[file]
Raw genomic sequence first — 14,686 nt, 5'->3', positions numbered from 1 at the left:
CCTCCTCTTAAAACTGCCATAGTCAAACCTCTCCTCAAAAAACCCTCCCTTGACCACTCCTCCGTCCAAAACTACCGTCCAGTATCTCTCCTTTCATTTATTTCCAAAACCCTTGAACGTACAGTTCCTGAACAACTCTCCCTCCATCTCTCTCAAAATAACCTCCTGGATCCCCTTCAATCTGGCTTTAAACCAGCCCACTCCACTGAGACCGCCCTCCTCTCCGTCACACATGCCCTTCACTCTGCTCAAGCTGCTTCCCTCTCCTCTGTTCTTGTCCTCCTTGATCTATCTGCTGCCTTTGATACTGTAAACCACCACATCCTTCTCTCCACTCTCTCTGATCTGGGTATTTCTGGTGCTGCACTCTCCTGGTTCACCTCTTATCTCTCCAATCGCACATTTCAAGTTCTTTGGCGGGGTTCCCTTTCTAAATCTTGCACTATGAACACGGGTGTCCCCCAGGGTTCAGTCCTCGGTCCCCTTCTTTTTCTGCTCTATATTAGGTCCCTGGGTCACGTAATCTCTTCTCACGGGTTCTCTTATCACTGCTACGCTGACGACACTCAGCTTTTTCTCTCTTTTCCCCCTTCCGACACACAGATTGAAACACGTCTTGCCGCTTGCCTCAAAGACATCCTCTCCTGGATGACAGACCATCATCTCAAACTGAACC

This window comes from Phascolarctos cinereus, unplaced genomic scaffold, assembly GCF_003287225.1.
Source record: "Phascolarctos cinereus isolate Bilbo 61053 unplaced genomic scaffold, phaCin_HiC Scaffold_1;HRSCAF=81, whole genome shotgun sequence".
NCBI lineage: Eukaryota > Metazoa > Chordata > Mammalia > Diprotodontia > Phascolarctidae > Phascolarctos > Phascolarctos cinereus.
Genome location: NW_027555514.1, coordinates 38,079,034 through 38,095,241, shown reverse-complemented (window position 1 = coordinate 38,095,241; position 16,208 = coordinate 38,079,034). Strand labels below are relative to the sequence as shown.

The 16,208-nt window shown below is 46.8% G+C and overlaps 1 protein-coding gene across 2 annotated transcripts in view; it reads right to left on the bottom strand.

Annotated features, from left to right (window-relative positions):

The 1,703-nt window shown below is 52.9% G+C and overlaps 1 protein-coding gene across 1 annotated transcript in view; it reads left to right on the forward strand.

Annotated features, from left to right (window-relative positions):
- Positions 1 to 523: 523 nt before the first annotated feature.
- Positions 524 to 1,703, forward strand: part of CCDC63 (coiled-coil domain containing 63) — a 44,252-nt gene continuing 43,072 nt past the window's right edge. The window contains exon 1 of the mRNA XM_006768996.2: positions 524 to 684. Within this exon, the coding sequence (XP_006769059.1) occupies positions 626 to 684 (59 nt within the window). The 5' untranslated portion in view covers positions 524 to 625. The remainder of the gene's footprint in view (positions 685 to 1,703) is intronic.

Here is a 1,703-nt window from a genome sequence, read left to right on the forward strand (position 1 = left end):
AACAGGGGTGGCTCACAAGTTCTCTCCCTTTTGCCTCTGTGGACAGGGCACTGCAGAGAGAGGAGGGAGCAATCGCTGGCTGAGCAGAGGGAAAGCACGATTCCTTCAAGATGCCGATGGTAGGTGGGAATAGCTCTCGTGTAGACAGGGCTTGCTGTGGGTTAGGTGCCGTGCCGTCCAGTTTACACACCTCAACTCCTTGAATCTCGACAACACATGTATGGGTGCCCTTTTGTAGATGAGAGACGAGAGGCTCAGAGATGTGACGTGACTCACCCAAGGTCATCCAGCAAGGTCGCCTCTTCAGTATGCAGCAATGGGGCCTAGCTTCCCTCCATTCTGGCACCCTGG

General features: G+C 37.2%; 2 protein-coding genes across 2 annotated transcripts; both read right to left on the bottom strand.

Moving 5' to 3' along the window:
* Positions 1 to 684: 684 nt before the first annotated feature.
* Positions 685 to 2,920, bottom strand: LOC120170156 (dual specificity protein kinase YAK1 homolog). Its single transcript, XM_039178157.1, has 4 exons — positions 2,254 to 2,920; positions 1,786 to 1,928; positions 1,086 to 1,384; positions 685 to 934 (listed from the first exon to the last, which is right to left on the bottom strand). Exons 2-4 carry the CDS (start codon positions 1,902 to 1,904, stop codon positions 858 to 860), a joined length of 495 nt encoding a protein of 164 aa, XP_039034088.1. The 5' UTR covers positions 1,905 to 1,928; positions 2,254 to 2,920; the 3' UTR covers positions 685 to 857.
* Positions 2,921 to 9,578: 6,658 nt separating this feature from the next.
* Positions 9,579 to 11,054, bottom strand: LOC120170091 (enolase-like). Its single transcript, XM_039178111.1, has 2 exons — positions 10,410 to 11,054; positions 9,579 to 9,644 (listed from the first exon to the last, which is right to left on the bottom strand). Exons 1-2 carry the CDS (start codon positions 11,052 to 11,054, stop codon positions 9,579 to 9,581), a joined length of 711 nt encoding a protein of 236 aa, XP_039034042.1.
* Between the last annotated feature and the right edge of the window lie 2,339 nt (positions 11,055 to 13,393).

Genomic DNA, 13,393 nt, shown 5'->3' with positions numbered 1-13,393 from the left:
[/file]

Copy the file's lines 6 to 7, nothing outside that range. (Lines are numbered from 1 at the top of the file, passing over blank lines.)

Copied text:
Genome location: NW_027555514.1, coordinates 38,079,034 through 38,095,241, shown reverse-complemented (window position 1 = coordinate 38,095,241; position 16,208 = coordinate 38,079,034). Strand labels below are relative to the sequence as shown.

The 16,208-nt window shown below is 46.8% G+C and overlaps 1 protein-coding gene across 2 annotated transcripts in view; it reads right to left on the bottom strand.